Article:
Other tour highlights were the Bata Shoe Museum shaped like a shoe box; the University of Toronto (largest in Canada); riding along the harbor front of Lake Ontario; the Skydome for sporting events; and Fort York which was taken over by the United States in the War of 1812 because the British simply left town.
Of course, a major part of any trip I take is seeing theatrical productions and I was rewarded with a variety of performances. We sarted with an afternoon dinner theater play, “Tony and Tina’s Wedding” at the Second City. From the minute we walked in the front door, we were caught up with the whole bridal group before and during the wacky “wedding” ceremony at Vinnie’s Chapel of Love. By the time we left the festivities, we were not just members of the audience, we had become part of the family!
“In 1812 the population of Toronto was 2,000. Today the Greater Metropolitan Area tops 3 1/2 million and is the 5th largest city in North America.
One of the big tourist attractions is Casa Loma (house on the hill), a “castle” with European influence built by architect E. J. Lennox between 1911 – 1914. Our guide said that Casa Loma was the home of Canadian financier Sir Henry Pellatt who designed a hydroelectric grid for Toronto and made millions of dollars; however, the city of Toronto took over the grid and eventually the castle leaving Henry with very little money.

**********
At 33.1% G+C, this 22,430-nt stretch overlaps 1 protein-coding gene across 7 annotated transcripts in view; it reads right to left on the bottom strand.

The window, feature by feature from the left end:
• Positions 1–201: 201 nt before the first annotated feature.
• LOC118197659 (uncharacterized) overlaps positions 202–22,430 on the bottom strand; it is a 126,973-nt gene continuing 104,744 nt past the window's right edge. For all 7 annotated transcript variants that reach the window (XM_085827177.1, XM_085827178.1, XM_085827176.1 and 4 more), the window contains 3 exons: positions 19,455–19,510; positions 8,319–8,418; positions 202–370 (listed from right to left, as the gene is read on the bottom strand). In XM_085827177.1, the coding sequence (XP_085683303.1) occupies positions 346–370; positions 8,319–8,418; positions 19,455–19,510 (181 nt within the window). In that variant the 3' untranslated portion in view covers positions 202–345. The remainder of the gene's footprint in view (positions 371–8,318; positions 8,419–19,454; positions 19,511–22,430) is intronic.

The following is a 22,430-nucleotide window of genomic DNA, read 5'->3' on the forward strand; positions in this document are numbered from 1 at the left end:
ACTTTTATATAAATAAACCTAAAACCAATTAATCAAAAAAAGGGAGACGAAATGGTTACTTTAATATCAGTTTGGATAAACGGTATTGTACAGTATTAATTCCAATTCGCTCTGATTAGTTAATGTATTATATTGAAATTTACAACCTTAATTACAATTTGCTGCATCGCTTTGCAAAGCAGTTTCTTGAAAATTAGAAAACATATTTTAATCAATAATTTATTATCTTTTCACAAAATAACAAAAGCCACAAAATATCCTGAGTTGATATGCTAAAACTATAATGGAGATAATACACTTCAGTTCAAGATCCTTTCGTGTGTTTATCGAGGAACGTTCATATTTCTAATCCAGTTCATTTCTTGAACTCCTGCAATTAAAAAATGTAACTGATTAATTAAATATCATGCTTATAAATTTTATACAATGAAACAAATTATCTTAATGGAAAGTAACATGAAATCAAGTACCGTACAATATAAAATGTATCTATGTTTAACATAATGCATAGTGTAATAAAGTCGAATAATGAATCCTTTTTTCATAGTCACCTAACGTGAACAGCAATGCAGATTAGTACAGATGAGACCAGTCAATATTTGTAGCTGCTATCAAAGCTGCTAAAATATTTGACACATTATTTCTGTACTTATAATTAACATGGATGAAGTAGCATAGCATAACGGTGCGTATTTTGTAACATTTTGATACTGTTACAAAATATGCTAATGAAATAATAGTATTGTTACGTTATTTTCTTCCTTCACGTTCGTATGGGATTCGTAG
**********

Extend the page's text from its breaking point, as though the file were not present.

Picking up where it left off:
The other city icon is the CN Tower built by Canadian National in 1976 to display the country’s industrial strength. I looked way up to see the revolving restaurant and viewing platforms. Our guide continued, “It still remains as one of the highest free standing buildings of the world, attracts over 2 million visitors annually, is located in the heart of Toronto’s Entertainment District and is a short walk from the Fairmont Royal York.”
Ontario Tourism virtually gave us the keys to Toronto with a complimentary Grand City Tour on a red double decker open Gray Line Bus.
After we boarded. Alex, our guide, pointed out the Hockey Hall of Fame. “the ultimate tribute to the fastest game on earth” which had a sculpture depicting a group of hockey players behind and straddling a low wall.
“The Royal Bank of Canada is encased in gold dust” and it really stood out on the overcast day. “Yonge is the longest Main Street in Canada reaching 1200 miles to the Minnesota border.” We were on mile 2 when we drove through Eaton Center – “the busiest shopping area in Canada.
Three generations of Britain’s “Royals” have stayed in the Royal Suite at the Fairmont Royal York Hotel. I thought it was interesting to note that in 1929 a room there cost $2.00 a person and guests could enjoy a grilled Lake Ontario trout for $ .85 or a filet mignon for $1.75 in the dining room.
Part of the York’s hospitality to us included a gift package of fruit, cheese, bread and crackers plus a bottle of wine. We were also guests for a sumptuous 4 course dinner at their 5 star Epic Restaurant. The “Amuse” was dried beef with a kumquat compote followed by sliced tomatoes with a Saint Maure goat cheese tower and balsamic vinegar; I chose the pistachio-crusted Rack of Lamb with an eggplant puree and tomato chutney chutney for my entree.
Since I believe that “Life is short, eat dessert first:, I was delighted to savor a Hot Dark Chocolate Truffle Cake with spiced Tulle on top and presented with almond pralines and Caramel Anglaise. Since our visit coincided with the Canadian Thanksgiving weekend, a traditional turkey dinner was also available with pumpkin pie.